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Hair Loss Treatments

Do ShapiroMD Hair Growth Products Really Work?

Facebook and other social media applications like Instagram are riddled with ads for ShapiroMD hair growth products. Bold statements like "THE #1 LEADING SOLUTION PATENTED FOR HAIR LOSS" and "results after only a few uses" are listed directly on their website along with promises to regrow fuller, thicker hair. But does this hair loss treatment live up to the hype?

What are ShapiroMD Hair Growth Products?

ShapiroMD is a company founded by Michael T. Borenstein M.D. and Steven D. Shapiro M.D. not to be confused with elite hair transplant surgeons Ron Shapiro M.D. or Paul V. Shapiro M.D. ShapiroMD offers three different hair loss products a shampoo, conditioner and leave in foam. All three products are advertised as having three of the most potent hair loss fighting ingredients on the market today.

What Are The Ingredients Found In ShapiroMD Products?

All of the ShapiroMD products contain the main three ingredients that are advertised as being the most "potent" "triple action" hair loss formula on the market. The ingredients are saw palmetto berry extract (SPBE) also known as serenoa repens liposterolic extract, epigallocatechin-3-gallate (EGCG) and caffiene. Unfortunately, there isn't a lot of scientific evidence to prove that these ingredients are an effective treatment option for men and women suffering from androgenic alopecia (genetic hair loss). Some studies exist that saw palmetto may inhibit a nominal amount of dihydrotestosterone (DHT). However, this popular ingredient has been tried for decades in a multitude of other treatments with absolutely no success.

How Do The Ingredients Found in ShapiroMD Products Stop Hair Loss?

It is important to understand that the three main ingredients found in ShapiroMD products are a propietary blend, which essentially means the quantity or dosage of the ingredients are not known to the consumer. The only way a consumer would know how much of the ingredient is in the product, would be to have the product analyzed by a laboratory. However, let us go over the ingredients one by one.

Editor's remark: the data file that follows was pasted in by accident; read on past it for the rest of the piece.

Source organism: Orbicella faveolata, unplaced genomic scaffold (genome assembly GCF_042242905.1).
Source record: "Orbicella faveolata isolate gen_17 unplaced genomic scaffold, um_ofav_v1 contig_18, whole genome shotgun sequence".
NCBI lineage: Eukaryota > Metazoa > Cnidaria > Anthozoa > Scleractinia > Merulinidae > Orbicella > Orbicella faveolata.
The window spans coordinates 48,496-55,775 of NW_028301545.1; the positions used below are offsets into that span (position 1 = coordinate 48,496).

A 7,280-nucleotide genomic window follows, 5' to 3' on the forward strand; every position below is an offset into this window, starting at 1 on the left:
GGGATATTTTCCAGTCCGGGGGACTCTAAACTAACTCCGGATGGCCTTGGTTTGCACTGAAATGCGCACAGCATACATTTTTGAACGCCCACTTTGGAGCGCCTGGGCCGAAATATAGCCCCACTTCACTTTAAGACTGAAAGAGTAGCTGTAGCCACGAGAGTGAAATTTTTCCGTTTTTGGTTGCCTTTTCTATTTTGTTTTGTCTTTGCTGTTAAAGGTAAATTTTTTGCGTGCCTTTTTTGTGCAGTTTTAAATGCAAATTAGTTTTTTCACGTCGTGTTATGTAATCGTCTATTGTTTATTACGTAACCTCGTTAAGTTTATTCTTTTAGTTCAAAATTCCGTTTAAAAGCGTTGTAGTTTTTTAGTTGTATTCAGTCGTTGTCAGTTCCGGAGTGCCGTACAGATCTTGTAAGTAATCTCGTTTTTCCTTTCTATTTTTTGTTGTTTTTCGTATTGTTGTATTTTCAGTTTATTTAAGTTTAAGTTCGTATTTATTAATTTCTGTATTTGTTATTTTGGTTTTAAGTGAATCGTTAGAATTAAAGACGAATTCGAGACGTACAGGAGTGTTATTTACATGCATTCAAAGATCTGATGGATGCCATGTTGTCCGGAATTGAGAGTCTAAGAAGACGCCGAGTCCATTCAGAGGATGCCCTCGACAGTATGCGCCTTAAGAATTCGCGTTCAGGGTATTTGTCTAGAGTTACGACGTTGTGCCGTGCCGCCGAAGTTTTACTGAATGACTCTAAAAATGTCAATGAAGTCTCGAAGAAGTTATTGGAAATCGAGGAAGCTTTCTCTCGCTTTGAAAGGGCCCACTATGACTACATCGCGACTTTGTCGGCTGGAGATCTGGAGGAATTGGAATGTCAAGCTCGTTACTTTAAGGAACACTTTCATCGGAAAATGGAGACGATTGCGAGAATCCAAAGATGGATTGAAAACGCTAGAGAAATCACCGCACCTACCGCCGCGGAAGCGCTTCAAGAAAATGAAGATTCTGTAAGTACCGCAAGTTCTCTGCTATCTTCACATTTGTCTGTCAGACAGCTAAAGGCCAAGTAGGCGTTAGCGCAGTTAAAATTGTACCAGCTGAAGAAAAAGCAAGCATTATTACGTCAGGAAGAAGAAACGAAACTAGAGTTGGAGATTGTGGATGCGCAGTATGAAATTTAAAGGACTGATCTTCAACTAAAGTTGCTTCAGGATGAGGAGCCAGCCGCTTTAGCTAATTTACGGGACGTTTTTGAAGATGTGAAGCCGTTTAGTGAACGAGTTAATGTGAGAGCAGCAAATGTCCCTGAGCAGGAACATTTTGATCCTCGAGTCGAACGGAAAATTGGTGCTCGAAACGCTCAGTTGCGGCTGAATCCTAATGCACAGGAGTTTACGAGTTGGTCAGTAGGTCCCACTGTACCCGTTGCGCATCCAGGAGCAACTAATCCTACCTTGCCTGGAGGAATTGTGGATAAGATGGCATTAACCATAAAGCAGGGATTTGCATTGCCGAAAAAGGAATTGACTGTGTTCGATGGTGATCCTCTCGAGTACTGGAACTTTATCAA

Ingredient Breakdown

*Saw Palmetto Berry Extract (SBPE)

Saw palmetto is a small palm that is endemic to the subtropical southeastern United States, commonly found along the Atlantic and Gulf coastal plains. Saw palmetto is extracted through the berries of this small palm tree. There is very little scientific or clinical evidence that proves saw palmetto's efficacy for treating androgenic alopecia (genetic hair loss). In fact, the studies available show that saw palmetto can inhibit the 5-alpha reductase enzyme, which in theory should decrease DHT thus treating hair loss, but that is of course in theory. In fact, saw palmetto is found in many of the most popular hair loss supplements on the market today.

*Epigallocatechin-3-Gallate (EGCG)

EGCC is the ester of epigallocatechin and gallic acid and is a type of flavanol that is most commonly found in tea. EGCG is found in the dried leaves of green tea, white tea and black tea and is found in many dietary supplements, which claim to treat or prevent various diseases and conditions. There is no clinical evidence that shows that this ingredient can stop, slow or prevent the progression of androgenic alopecia (genetic hair loss).


There may be some beneficial effects to applying caffeine topically according to researchers. The topical application has been shown to stimulate hair growth however, this does not necessairly mean it will stop or prevent androgenic alopecia (genetic hair loss). Additionally, researchers have noted that very little clinical data exists and further studies are needed to confirm and establish the role of caffeine in stimulating hair growth. 


While the marketing  catch phrase "triple action DHT blocker" sounds exciting and promising, it is important to remember that only one of the listed ingredients could "potentially" reduce DHT and none of the ingredients are FDA approved to treat androgenic alopecia (genetic hair loss).  However, the company uses marketing catch phrases like "FDA approved serum" even though the products have not been approved by the FDA. In addition, the site itself states the following: "these statements have not been evaluated by the Food and Drug Administration. This product is not intended to diagnose, treat, cure or prevent any disease". Furthermore, the ingredients found in ShapiroMD can be purchased seperately at exceptionally low prices from most supplement stores. Hair loss sufferers should continue to use the only two FDA approved medications that have been proven to treat androgenic alopecia (genetic hair loss) which are Rogaine (minoxidil) and Propecia (finasteride).

Written and published by,

Melvin- Editorial Assistant and Forum Co-Moderator for the Hair Transplant Network and The Coalition of Independent Hair Restoration Physicians